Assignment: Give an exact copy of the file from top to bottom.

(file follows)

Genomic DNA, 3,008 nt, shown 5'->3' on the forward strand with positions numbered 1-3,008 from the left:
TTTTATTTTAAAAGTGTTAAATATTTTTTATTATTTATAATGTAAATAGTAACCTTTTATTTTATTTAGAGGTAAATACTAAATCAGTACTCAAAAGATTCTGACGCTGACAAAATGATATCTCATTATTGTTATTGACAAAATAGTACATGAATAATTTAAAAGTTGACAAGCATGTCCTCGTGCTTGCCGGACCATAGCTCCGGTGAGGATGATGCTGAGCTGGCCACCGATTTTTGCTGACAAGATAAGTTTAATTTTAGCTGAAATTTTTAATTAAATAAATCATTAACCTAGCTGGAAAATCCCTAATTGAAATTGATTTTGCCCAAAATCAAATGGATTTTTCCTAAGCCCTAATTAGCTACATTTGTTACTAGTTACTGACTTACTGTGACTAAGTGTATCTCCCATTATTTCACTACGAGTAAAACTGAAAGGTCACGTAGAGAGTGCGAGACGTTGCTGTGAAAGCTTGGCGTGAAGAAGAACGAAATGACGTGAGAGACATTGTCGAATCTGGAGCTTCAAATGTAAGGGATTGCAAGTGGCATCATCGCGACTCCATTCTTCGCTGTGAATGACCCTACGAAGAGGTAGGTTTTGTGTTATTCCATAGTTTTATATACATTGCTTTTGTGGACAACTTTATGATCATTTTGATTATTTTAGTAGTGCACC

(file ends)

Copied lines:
Genomic DNA, 3,008 nt, shown 5'->3' on the forward strand with positions numbered 1-3,008 from the left:
TTTTATTTTAAAAGTGTTAAATATTTTTTATTATTTATAATGTAAATAGTAACCTTTTATTTTATTTAGAGGTAAATACTAAATCAGTACTCAAAAGATTCTGACGCTGACAAAATGATATCTCATTATTGTTATTGACAAAATAGTACATGAATAATTTAAAAGTTGACAAGCATGTCCTCGTGCTTGCCGGACCATAGCTCCGGTGAGGATGATGCTGAGCTGGCCACCGATTTTTGCTGACAAGATAAGTTTAATTTTAGCTGAAATTTTTAATTAAATAAATCATTAACCTAGCTGGAAAATCCCTAATTGAAATTGATTTTGCCCAAAATCAAATGGATTTTTCCTAAGCCCTAATTAGCTACATTTGTTACTAGTTACTGACTTACTGTGACTAAGTGTATCTCCCATTATTTCACTACGAGTAAAACTGAAAGGTCACGTAGAGAGTGCGAGACGTTGCTGTGAAAGCTTGGCGTGAAGAAGAACGAAATGACGTGAGAGACATTGTCGAATCTGGAGCTTCAAATGTAAGGGATTGCAAGTGGCATCATCGCGACTCCATTCTTCGCTGTGAATGACCCTACGAAGAGGTAGGTTTTGTGTTATTCCATAGTTTTATATACATTGCTTTTGTGGACAACTTTATGATCATTTTGATTATTTTAGTAGTGCACC